29. Indeed, within the boxing community, both amongst professionals in the
industry and amongst boxing fans, it was and still is understood that in order for a champion to
be dethroned, the challenger must win convincingly. On information and belief, Carter
understood this as well.
30. During the actual fight itself, Carter scored in the early rounds with
heavy intermittent blows, but except for an accidental head butt, never cut or drew blood from
Giardello. During the middle and later rounds, Giardello came on strong both in terms of
hitting Carter with combinations and with inside-fighting.
31. Even as recently as January 2000, Carter has stated publicly he lost the
fight, that he was not busy enough during the fight to take the championship away from
Giardello, and that in an effort to make sure he could go the full 15 rounds, he strategically
(though mistakenly) held back some of his aggressiveness.
32. Present-day boxing experts knowledgeable about the actual fight and the
manner by which boxing matching matches are judged generally agree Giardello won the fight.
33. In or about the latter part of December, 1999, Defendants collectively
and in cooperation with each other caused to be published throughout the United States a
motion picture entitled The Hurricane, and advertised and publicized such movie as "based on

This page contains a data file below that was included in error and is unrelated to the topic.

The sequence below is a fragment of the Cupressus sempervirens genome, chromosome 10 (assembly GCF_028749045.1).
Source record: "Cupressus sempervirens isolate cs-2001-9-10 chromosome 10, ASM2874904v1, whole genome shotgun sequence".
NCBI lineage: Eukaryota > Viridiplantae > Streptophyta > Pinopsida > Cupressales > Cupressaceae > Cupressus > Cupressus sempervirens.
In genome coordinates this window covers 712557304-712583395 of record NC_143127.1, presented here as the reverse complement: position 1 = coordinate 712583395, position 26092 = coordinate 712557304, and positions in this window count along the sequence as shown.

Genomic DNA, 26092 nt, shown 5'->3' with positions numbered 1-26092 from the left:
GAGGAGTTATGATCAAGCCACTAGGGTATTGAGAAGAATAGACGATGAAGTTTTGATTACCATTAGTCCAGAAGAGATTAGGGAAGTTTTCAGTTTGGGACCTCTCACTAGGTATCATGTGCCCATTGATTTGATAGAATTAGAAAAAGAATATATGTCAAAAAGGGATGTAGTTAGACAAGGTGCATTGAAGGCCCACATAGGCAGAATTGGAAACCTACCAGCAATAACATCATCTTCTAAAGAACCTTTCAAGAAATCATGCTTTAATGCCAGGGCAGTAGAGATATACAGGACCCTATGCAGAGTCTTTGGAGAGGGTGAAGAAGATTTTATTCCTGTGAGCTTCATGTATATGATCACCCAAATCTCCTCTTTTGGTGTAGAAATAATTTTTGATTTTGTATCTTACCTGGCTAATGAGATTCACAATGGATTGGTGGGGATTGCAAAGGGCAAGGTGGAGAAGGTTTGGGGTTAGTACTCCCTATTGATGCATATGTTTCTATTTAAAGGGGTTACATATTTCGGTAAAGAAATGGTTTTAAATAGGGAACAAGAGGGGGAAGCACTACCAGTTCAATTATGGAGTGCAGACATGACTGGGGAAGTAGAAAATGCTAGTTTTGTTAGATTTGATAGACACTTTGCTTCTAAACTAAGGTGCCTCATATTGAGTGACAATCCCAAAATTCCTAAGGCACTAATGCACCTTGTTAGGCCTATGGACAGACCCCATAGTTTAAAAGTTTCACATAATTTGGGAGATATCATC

a true story."
34. In The Hurricane, a depiction of the Giardello-Carter 1964 Middleweight
Championship bout is broadcast with repeated and specific audio and visual references to "Joey
Giardello."
35. The Hurricane depicts Round 15 of the 1964 Giardello-Carter fight in
scenes that show (only) the following: Giardello trapped on the ropes, hands down, in a
defenseless posture pummeled by Carter right hands and left hooks; Carter drawing blood from
Giardello by punches; a decision in favor of Giardello, followed by uproarious protest from the
audience, implying a fix and racial prejudice (the theme of the movie) motivating the decision;
and an announcer protesting, among other things, that the decision was a travesty and that
"[he] doesn't know which fight they [the Philadelphia judges] were watching."
36. The scenes in The Hurricane concerning the 1964 Giardello-Carter fight
are absolutely false, never happened, and bear no reasonable resemblance to the truth.
37. Neither in the 15th round nor otherwise was Giardello ever trapped on
the ropes being struck by Carter in a helpless or defenseless position, nor ever repeatedly
struck by Carter without response, and Giardello never bloodied by punches from Carter.
38. The 15th round of the Giardello-Carter fight was a close, hard-fought
round in which neither man was dominant over the other.